A confirmed outbreak of the extremely contagious Foot & Mouth disease on a farm in Surrey could be 'the straw that breaks the camels back' for Prime Minister Gordon Brown, say political analysts.
Sixty cattle have so far been identified as having the disease on the farm at Wanborough near Guildford, the first reported cases since 2001, when more than 6 million animals had to be destroyed, and Mr Brown might just be "at the end of his tether" after a terrible start to his tenure as PM.
Thus far, a terrorist attack at Glasgow airport, widespread flooding on an unprecedented scale, being forced to meet US President George Bush and now Foot & Mouth, amount to, what must rate as the worst period in the Scot's life, and it's thought he may be ready to resign the post.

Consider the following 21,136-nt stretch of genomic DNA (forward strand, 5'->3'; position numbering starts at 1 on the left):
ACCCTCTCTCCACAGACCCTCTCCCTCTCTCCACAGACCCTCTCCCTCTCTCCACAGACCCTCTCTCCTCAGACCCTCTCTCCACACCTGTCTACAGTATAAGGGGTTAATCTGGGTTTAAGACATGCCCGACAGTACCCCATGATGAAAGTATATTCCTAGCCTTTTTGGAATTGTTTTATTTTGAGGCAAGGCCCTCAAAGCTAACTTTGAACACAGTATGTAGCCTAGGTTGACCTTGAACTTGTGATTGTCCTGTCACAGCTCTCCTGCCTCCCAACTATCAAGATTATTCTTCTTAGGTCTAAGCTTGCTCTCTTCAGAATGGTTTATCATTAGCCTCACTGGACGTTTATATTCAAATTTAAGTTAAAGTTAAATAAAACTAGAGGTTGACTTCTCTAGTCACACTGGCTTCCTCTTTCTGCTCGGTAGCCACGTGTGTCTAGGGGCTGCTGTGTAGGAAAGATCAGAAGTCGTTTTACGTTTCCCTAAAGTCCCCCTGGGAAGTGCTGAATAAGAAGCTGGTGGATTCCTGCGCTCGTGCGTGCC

Foot & Mouth, which is almost totally harmless to humans - only three human deaths from it have ever been reported - starts when government ministers put their feet in their mouths with rash outbursts, spin, lies and other forms of misinformation. When the illness quickly spreads to the animal population, as it always does, however, it becomes curable only by death.
Mr Brown cut short his annual jaunt to Devon, where he was staying in a caravan, to return to Downing Street.
A Labour spokesman said he had "one or two headaches".